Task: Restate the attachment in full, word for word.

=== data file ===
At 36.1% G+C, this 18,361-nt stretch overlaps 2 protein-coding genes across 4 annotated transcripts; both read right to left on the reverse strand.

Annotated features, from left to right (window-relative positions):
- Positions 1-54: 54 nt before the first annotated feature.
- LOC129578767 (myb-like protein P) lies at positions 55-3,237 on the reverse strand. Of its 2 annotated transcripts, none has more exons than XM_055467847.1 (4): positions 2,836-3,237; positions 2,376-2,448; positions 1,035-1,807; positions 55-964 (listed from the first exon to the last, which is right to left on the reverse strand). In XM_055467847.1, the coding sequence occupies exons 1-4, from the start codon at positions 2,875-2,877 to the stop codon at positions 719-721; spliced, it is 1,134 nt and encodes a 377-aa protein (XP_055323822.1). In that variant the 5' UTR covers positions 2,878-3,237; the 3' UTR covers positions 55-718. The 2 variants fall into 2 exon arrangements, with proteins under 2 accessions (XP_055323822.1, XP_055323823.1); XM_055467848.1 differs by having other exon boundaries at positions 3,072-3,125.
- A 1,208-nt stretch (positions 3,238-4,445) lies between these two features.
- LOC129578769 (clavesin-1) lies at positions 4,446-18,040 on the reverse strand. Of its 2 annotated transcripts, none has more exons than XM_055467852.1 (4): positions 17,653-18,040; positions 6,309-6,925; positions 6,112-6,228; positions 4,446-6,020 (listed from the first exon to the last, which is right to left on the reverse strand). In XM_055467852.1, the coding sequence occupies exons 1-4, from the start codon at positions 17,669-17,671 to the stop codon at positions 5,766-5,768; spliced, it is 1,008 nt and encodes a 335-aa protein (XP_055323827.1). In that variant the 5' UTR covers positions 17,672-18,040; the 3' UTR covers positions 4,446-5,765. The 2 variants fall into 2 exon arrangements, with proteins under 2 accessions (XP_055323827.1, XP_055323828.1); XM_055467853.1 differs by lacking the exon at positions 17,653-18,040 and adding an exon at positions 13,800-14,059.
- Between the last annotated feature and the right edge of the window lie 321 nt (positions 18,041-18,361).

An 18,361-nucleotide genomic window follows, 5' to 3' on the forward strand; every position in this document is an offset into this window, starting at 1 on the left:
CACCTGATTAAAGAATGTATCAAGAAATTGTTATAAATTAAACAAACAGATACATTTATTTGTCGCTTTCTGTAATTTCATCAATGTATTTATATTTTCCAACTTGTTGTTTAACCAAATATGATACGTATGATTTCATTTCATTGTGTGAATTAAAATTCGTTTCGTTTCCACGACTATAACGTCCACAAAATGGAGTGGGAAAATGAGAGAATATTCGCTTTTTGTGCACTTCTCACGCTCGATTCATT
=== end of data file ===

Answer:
At 36.1% G+C, this 18,361-nt stretch overlaps 2 protein-coding genes across 4 annotated transcripts; both read right to left on the reverse strand.

Annotated features, from left to right (window-relative positions):
- Positions 1-54: 54 nt before the first annotated feature.
- LOC129578767 (myb-like protein P) lies at positions 55-3,237 on the reverse strand. Of its 2 annotated transcripts, none has more exons than XM_055467847.1 (4): positions 2,836-3,237; positions 2,376-2,448; positions 1,035-1,807; positions 55-964 (listed from the first exon to the last, which is right to left on the reverse strand). In XM_055467847.1, the coding sequence occupies exons 1-4, from the start codon at positions 2,875-2,877 to the stop codon at positions 719-721; spliced, it is 1,134 nt and encodes a 377-aa protein (XP_055323822.1). In that variant the 5' UTR covers positions 2,878-3,237; the 3' UTR covers positions 55-718. The 2 variants fall into 2 exon arrangements, with proteins under 2 accessions (XP_055323822.1, XP_055323823.1); XM_055467848.1 differs by having other exon boundaries at positions 3,072-3,125.
- A 1,208-nt stretch (positions 3,238-4,445) lies between these two features.
- LOC129578769 (clavesin-1) lies at positions 4,446-18,040 on the reverse strand. Of its 2 annotated transcripts, none has more exons than XM_055467852.1 (4): positions 17,653-18,040; positions 6,309-6,925; positions 6,112-6,228; positions 4,446-6,020 (listed from the first exon to the last, which is right to left on the reverse strand). In XM_055467852.1, the coding sequence occupies exons 1-4, from the start codon at positions 17,669-17,671 to the stop codon at positions 5,766-5,768; spliced, it is 1,008 nt and encodes a 335-aa protein (XP_055323827.1). In that variant the 5' UTR covers positions 17,672-18,040; the 3' UTR covers positions 4,446-5,765. The 2 variants fall into 2 exon arrangements, with proteins under 2 accessions (XP_055323827.1, XP_055323828.1); XM_055467853.1 differs by lacking the exon at positions 17,653-18,040 and adding an exon at positions 13,800-14,059.
- Between the last annotated feature and the right edge of the window lie 321 nt (positions 18,041-18,361).

An 18,361-nucleotide genomic window follows, 5' to 3' on the forward strand; every position in this document is an offset into this window, starting at 1 on the left:
CACCTGATTAAAGAATGTATCAAGAAATTGTTATAAATTAAACAAACAGATACATTTATTTGTCGCTTTCTGTAATTTCATCAATGTATTTATATTTTCCAACTTGTTGTTTAACCAAATATGATACGTATGATTTCATTTCATTGTGTGAATTAAAATTCGTTTCGTTTCCACGACTATAACGTCCACAAAATGGAGTGGGAAAATGAGAGAATATTCGCTTTTTGTGCACTTCTCACGCTCGATTCATT